A Quantitative Study of the Ca2+/Calmodulin Sensitivity of Adenylyl Cyclase in Aplysia, Drosophila, and Rat

Yoram Yovell, Eric R. Kandel, Yadin Dudai, Thomas W. Abrams

Research output: Contribution to journalArticlepeer-review

Abstract

Abstract: Studies in Aplysia and Drosophila have suggested that Ca2+/calmodulin‐sensitive adenylyl cyclase may act as a site of convergence for the cellular representations of the conditioned stimulus (Ca2+ influx) and unconditioned stimulus (facilitatory transmitter) during elementary associative learning. This hypothesis predicts that the rise in intracellular free Ca2+ concentration produced by spike activity during the conditioned stimulus will cause an increase in the activity of adenylyl cyclase. However, published values for the Ca2+ sensitivity of Ca2+/calmodulin‐sensitive adenylyl cyclase in mammals and in Drosophila vary widely. The difficulty in evaluating whether adenylyl cyclase would be activated by physiological elevations in intracellular Ca2+ levels is in part a consequence of the use of Ca2+/EGTA buffers, which are prone to several types of errors. Using a procedure that minimizes these errors, we have quantified the Ca2+ sensitivity of adenylyl cyclase in membranes from Aplysia, Drosophila, and rat brain with purified species‐specific calmodulins. In all three species, adenylyl cyclase was activated by an increase in free Ca2+ concentration in the range caused by spike activity. Ca2+ sensitivity was dependent on both calmodulin concentration and Mg2+ concentration. Mg2+ raised the threshold for adenylyl cyclase activation by Ca2+ but also acted synergistically with Ca2+ to activate maximally adenylyl cyclase.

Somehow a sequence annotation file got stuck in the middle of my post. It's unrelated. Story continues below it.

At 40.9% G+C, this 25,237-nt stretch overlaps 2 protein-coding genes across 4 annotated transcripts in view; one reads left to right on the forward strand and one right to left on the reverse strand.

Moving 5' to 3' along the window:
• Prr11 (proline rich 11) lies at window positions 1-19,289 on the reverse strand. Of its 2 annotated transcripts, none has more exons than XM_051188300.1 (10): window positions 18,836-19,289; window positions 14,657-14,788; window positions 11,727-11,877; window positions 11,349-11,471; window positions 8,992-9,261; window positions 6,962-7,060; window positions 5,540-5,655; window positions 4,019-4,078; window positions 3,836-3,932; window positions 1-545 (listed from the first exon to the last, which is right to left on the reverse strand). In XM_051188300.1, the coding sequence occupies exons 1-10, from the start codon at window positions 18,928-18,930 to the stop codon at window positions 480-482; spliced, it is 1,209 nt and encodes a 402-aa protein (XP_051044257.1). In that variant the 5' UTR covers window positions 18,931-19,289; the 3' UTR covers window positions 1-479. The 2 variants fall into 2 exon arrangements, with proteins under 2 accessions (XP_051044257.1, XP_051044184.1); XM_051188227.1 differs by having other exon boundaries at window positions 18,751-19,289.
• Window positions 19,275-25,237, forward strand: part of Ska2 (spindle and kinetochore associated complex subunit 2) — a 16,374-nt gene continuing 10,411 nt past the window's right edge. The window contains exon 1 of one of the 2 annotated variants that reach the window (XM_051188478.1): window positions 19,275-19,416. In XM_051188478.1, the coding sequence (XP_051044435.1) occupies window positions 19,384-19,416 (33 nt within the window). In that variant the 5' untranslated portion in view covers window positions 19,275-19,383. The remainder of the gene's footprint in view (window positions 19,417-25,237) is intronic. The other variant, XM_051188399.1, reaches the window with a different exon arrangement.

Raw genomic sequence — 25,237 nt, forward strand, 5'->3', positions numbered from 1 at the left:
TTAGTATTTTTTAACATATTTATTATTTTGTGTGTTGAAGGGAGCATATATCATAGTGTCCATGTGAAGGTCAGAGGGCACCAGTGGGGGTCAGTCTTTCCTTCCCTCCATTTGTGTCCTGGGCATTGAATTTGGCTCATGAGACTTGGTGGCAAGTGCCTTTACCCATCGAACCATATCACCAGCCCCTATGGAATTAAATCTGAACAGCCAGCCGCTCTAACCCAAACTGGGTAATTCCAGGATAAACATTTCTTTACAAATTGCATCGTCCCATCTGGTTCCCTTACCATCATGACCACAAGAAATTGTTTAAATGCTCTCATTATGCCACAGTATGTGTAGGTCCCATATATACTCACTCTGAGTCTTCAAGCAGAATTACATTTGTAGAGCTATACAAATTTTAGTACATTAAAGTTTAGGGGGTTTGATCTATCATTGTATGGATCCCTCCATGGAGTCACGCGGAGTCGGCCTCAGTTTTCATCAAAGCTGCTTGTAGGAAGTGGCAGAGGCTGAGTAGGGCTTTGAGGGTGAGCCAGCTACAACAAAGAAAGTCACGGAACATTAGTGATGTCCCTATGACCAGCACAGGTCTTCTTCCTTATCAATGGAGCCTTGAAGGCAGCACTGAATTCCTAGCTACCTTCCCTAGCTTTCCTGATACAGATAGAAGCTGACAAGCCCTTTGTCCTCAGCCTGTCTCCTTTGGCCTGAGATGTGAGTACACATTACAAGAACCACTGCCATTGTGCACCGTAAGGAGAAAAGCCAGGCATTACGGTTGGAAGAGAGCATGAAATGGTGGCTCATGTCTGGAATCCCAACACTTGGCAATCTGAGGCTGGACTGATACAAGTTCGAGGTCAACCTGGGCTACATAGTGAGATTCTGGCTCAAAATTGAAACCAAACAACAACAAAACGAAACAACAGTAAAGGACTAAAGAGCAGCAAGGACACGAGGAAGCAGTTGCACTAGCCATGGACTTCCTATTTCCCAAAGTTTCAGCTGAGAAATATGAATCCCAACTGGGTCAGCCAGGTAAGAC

Original languageEnglish
Pages (from-to)1736-1744
Number of pages9
JournalJournal of Neurochemistry
Volume59
Issue number5
DOIs
StatePublished - Nov 1992
Externally publishedYes

Keywords

  • Adenylyl cyclase
  • Aplysia
  • Associative learning
  • Calcium
  • Calmodulin
  • Classical conditioning

ASJC Scopus subject areas

  • Cellular and Molecular Neuroscience
  • Biochemistry

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